Chinese-style steamed fish
A healthy cooking technique made fragrant and delicious.
Steaming food is a healthy way to cook. As practiced in Western kitchens, mostly on vegetables, it’s also often a bland way to cook. In Chinese kitchens, it is an art. Chinese cooks use both steaming and smoking to infuse foods – especially meats and fish – with delicate, complex flavors.Skip to next paragraph
Terry Boyd is the author of Blue Kitchen, a Chicago-based food blog for home cooks. His simple, eclectic cooking focuses on fresh ingredients, big flavors and a cheerful willingness to borrow ideas and techniques from all over the world. A frequent contributor to the Chicago Sun-Times, his recipes have also appeared on the Bon Appétit and Saveur websites.
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Chef and cookbook author Eileen Yin-Fei Lo knows a thing or two about Chinese cooking. Daniel Boulud calls her “the Chinese godmother every chef wishes he had.” In her beautiful, thorough Mastering the Art of Chinese Cooking, she says, “Steaming is, in every respect, a restorative process that makes food glisten. It is a historic method of Chinese cooking that stretches back through the centuries to when there were no ovens and all food had to be cooked on the top of a brick stove over a wood fire, with woks as the steaming vessels.”
Bamboo steamers have become the traditional and most popular tool for steaming foods. We certainly love ours. But there are ways to steam food if you don’t have one. One is to set a wire cake rack inside a deep, lidded skillet large enough to accommodate a glass pie plate or other vessel to hold the food you’re steaming. That method works well for this dish.
Besides making food moist and preserving its natural flavors, steaming does a great job of transferring the tastes and aromas of aromatics to food. More even than marinating, the flavors seem to work themselves into whatever you’re steaming. The effect isn’t overpowering, though – it’s quite delicate.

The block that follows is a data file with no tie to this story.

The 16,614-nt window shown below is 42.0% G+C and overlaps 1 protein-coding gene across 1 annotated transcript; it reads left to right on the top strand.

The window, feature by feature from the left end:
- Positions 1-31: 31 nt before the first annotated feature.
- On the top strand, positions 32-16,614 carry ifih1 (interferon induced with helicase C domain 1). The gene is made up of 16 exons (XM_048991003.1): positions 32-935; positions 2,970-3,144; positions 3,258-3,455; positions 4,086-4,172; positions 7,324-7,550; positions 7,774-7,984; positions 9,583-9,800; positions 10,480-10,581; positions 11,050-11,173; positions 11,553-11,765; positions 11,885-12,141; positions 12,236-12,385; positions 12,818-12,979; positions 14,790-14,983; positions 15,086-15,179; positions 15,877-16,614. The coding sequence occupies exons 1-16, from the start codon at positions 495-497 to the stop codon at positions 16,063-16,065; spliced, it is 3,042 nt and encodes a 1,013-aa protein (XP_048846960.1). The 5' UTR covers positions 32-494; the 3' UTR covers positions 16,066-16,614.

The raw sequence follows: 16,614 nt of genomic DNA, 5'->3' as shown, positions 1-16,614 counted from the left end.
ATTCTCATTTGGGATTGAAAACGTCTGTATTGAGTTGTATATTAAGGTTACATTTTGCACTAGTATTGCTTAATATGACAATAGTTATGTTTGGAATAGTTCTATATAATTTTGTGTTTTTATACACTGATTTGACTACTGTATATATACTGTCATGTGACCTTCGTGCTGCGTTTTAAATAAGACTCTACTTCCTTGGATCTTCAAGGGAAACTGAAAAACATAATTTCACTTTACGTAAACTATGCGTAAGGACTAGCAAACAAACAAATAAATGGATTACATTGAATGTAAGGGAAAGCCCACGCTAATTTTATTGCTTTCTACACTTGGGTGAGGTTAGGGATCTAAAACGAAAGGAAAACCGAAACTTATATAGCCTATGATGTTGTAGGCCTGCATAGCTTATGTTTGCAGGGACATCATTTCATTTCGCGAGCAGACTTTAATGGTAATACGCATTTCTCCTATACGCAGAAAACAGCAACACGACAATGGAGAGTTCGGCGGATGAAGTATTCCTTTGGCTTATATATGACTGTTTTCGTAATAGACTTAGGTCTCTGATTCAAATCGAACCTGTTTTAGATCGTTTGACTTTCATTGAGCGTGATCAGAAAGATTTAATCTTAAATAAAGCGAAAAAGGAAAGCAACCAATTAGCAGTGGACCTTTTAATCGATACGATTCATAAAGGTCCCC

You can use all kinds of aromatics for steaming. When I recently steamed some duck legs for a Chinese duck pasta dish, I used ginger, garlic, star anise and Chinese five-spice powder. For this fish, I again used ginger, star anise and garlic, but I also added scallions, cilantro and lemongrass. Some dry sherry (you can substitute white wine or Chinese Shoaxing wine made from fermented rice), soy sauce and sesame oil also add a lot of flavor to this dish.
I call this dish, rather generically, Chinese-style steamed fish (as do numerous other recipes you’ll find). I’m not overly concerned with absolute authenticity here, but with delicious flavors working together. In most Chinese restaurants, this dish would be made with a whole fish, ideally just pulled live from a tank when you order. I worked with easier to get (and cook and serve) fish fillets. I used farmed tilapia fillets from Regal Springs; you can read about their commendable sustainability and social impact track record in the post I did on tilapia fish tacos. If you can’t find tilapia, any mild, firm-fleshed white fish will do – orange roughy, cod, flounder or red snapper are all good choices.
Chinese-style Steamed Fish
1 to 2 stalks lemongrass (optional)
2 scallions, divided
2 teaspoons minced peeled fresh ginger
2 small garlic cloves, minced
2 whole star anise
3 tablespoons chopped fresh cilantro, divided
4 6-ounce tilapia fillets
freshly ground black pepper
3 tablespoons dry sherry
4 teaspoons soy sauce
1-1/2 teaspoons oriental sesame oil
Place a round wire cake rack inside a deep, lidded skillet large enough to accommodate a 9-inch glass pie plate. Pour water into the skillet so it’s as deep as possible without touching the pie plate. Bruise the lemongrass stalks with the side of a knife, then slice into sections diagonally to expose the fragrant insides. If you can’t find lemongrass, you can use the zest of half a lemon or just leave it out altogether. Slice one of the scallions into 2-inch segments, also bruising it with the side of a knife. Scatter the lemongrass, scallion, ginger and garlic in the pie plate.
Arrange the fish fillets on the bed of aromatics and nestle the star anise among the fillets. The fillets may be a little crowded, but that’s okay. Drizzle the sherry over the fillets. Mix the soy sauce and sesame oil in a small bowl and drizzle it over the fillets. Season the fillets with freshly ground pepper.
Cover the pan and bring water to a boil over medium-high heat, then reduce to a simmer. Steam the fish until just opaque in the middle, about 10 minutes for fillets 1 inch thick. For thinner fillets, try 8 minutes or so. Meanwhile thinly slice the remaining scallion.
Transfer fillets to individual plates with a slotted spatula. Spoon some of the cooking liquids over the fillets (if you steamed a whole fish, I wouldn’t do this – the liquids would probably be too fishy). Top with remaining cilantro and scallion slices. Serve.
Related post: Chinese duck pasta dish
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